By Chad Frey
Newton Kansan
Gary Cobb of Burrton walked out of the Harvey County Courthouse Thursday afternoon with a sticker on his shirt — "I voted in Harvey County."
His wife's birthday falls on election day this year. They chose Thursday to go shopping, renew her driver's license — and vote because they were there.
"It's convenient for us to vote early," Cobb said. "That's the main reason we did it."
They are not alone. At mid-afternoon Thursday more than 1,365 people had voted in the basement of the courthouse — another 870 ballots had been received by mail.
The early polling station will be open today until 5 p.m., from 9 a.m. to 2 p.m. Saturday and from 8 a.m. to noon Monday.
Regular polling stations will be open from 7 a.m. to 7 p.m. Tuesday.
Early voting is gaining popularity in Harvey County.
"We've started to make it more consistent," said Rick Piepho of the Harvey County Clerk's office. "We always start two weeks ahead, and we do it in the courthouse."
Four years ago a small polling station was set up in the clerk's office on the main floor of the courthouse — but early voting was so busy and hectic there were lines of people waiting, and not enough space to handle them all.
Early voting is now done in the courthouse community room, in the basement of the courthouse at 800 N. Main.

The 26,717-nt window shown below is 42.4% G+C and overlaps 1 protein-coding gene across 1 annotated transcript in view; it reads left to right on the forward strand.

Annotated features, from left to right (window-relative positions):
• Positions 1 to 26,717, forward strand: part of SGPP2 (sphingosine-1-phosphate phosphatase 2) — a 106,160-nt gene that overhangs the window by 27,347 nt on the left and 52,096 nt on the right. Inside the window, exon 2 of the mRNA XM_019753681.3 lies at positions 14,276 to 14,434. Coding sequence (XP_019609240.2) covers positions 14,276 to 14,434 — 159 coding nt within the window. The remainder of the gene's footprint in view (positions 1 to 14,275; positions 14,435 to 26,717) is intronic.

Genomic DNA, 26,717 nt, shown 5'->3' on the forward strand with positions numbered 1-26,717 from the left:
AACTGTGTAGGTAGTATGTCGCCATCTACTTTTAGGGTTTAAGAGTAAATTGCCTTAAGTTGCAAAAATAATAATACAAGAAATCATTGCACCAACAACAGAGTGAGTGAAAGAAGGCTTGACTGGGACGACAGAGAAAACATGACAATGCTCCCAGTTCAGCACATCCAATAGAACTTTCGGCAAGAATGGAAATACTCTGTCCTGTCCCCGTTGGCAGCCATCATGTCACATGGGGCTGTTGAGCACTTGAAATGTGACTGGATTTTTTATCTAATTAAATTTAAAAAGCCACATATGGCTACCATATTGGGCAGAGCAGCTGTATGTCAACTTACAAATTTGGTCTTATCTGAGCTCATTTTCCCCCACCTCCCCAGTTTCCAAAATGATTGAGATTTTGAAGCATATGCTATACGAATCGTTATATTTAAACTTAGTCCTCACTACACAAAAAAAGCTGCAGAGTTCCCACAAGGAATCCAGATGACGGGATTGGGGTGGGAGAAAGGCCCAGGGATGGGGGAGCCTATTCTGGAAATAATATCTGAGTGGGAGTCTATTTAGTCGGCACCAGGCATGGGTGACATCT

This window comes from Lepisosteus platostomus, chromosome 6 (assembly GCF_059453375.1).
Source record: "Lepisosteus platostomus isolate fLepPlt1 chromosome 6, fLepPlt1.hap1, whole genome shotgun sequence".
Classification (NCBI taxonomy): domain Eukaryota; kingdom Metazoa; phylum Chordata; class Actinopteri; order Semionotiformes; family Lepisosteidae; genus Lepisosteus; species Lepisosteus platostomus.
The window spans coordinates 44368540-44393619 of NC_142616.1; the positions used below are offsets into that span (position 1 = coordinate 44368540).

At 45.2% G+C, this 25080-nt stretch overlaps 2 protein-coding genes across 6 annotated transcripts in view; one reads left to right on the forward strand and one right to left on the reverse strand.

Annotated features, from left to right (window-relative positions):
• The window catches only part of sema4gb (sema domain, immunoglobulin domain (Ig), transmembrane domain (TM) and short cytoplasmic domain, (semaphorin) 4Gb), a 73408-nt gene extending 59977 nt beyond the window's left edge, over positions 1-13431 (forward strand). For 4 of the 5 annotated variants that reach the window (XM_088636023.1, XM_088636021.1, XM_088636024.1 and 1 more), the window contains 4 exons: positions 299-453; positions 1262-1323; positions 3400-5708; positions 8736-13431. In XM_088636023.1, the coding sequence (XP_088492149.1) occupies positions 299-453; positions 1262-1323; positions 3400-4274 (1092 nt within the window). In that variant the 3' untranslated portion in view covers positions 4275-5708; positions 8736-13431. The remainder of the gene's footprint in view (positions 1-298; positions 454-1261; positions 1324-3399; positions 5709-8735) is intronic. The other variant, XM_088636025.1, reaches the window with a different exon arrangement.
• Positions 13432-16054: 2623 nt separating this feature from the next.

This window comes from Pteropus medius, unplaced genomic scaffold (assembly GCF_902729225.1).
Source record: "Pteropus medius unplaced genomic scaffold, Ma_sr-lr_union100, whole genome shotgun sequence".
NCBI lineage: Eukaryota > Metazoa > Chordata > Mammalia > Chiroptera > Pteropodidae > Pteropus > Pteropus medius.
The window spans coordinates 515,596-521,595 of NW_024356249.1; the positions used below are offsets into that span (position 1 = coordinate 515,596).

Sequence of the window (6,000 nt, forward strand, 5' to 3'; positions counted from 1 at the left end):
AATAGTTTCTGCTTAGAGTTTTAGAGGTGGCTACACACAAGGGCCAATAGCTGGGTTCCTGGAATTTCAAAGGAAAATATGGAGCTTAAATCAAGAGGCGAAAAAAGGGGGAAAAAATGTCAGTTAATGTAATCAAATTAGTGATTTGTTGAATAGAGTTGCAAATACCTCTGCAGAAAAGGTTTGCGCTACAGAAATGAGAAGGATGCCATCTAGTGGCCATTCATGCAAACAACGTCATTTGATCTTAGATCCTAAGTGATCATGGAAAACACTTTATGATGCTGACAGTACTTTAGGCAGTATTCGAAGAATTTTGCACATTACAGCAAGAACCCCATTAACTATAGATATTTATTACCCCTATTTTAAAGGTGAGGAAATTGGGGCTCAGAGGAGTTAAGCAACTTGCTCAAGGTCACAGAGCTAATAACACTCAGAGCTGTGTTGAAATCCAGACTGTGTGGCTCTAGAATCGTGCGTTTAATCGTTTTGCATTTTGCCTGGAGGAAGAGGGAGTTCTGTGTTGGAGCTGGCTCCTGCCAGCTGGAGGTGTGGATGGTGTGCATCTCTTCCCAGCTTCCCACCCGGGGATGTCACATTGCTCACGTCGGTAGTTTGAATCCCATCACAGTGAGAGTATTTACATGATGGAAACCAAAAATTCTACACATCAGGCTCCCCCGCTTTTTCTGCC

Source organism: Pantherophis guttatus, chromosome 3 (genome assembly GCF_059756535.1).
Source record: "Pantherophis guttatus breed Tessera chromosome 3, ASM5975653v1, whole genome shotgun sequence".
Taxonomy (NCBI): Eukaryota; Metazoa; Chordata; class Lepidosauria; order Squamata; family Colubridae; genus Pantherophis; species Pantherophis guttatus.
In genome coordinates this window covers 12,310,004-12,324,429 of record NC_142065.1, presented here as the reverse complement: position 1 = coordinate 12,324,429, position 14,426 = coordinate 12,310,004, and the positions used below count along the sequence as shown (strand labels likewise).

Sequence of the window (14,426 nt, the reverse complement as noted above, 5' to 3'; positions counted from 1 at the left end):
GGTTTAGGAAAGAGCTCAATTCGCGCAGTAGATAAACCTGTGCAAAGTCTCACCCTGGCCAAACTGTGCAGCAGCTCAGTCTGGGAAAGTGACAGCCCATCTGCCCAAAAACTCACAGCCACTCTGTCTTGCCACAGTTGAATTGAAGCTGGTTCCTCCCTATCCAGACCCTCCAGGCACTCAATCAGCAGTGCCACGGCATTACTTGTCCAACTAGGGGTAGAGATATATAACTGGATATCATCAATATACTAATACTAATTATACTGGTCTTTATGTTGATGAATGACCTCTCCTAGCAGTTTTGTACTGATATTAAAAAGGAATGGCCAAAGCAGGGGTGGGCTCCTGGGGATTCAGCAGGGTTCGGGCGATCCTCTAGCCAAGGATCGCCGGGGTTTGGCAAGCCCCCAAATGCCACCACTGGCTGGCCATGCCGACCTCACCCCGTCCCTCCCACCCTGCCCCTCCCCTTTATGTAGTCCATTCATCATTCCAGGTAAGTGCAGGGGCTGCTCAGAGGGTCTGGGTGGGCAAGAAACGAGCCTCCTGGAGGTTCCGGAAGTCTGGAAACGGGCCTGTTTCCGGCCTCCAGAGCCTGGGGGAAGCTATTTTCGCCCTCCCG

Both paper and electronic balloting are offered to those who want to cast their votes before Tuesday.
Some who are voting early, like Cobb, are doing it out of convenience. Others, like Mark Hall of Newton, chose to vote early to avoid possible lines at polling stations.
"This is quicker," Hall said. "I'm in and out."
Lines might be a concern come Tuesday, as a high voter turnout is expected in Kansas. Secretary of State Kris Kobach predicts approximately 1.2 million Kansas voters will turn out to vote in the general election this year.
"There are 1,771,539 Kansans registered to vote," said Secretary Kobach. "I expect that roughly 68 percent will cast a ballot in this presidential election before the polls close on Tuesday."
Piepho said he expects Harvey County to beat the state averages.
"This is a bigger election because of the national elections," Piepho said. "Turnout will be higher."